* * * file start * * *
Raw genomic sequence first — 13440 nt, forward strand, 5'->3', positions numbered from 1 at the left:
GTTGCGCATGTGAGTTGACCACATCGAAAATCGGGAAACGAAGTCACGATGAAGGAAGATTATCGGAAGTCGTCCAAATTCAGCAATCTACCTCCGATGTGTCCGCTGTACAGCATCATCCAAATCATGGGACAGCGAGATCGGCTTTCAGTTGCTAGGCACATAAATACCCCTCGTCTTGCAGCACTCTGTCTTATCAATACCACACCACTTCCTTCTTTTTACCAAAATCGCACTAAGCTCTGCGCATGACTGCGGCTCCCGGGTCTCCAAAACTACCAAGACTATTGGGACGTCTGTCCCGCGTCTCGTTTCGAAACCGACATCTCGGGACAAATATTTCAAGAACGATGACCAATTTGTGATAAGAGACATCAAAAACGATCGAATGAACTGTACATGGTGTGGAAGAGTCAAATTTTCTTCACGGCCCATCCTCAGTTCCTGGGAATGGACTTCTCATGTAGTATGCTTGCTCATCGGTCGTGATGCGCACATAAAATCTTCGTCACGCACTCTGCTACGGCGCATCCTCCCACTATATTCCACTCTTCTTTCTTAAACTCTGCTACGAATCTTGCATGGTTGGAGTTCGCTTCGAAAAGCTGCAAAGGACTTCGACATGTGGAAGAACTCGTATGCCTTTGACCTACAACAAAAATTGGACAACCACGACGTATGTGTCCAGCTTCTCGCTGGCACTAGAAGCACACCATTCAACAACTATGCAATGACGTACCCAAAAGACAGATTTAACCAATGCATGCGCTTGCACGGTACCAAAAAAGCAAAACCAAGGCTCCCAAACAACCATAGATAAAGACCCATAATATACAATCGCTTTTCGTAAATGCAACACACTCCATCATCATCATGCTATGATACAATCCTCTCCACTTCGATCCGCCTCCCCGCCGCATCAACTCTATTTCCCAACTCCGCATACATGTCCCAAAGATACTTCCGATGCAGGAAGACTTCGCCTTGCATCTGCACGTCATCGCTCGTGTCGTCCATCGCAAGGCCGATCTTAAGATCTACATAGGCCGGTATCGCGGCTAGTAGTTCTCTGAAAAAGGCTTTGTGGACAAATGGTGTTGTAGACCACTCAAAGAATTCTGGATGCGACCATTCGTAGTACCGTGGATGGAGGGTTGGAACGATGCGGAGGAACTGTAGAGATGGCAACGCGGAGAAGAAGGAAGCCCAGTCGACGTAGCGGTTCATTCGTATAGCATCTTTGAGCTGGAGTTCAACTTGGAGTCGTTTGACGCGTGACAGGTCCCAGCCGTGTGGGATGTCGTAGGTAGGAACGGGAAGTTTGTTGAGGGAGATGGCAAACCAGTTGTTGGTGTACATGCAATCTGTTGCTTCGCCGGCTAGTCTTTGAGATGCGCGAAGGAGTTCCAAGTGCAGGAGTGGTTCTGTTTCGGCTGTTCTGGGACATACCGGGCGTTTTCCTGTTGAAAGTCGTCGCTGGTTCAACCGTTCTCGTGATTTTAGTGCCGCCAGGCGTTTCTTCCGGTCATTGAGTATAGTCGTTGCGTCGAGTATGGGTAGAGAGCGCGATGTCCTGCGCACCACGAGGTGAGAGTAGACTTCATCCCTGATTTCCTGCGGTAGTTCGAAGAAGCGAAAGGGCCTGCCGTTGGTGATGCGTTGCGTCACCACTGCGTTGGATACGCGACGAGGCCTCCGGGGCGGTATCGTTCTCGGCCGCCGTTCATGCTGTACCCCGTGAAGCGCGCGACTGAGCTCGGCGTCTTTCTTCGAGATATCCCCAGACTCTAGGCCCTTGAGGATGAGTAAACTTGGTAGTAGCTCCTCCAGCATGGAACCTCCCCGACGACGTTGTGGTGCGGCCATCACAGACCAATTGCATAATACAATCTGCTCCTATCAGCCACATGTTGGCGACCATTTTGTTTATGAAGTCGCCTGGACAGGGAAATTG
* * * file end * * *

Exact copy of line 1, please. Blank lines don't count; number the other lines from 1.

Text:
Raw genomic sequence first — 13440 nt, forward strand, 5'->3', positions numbered from 1 at the left: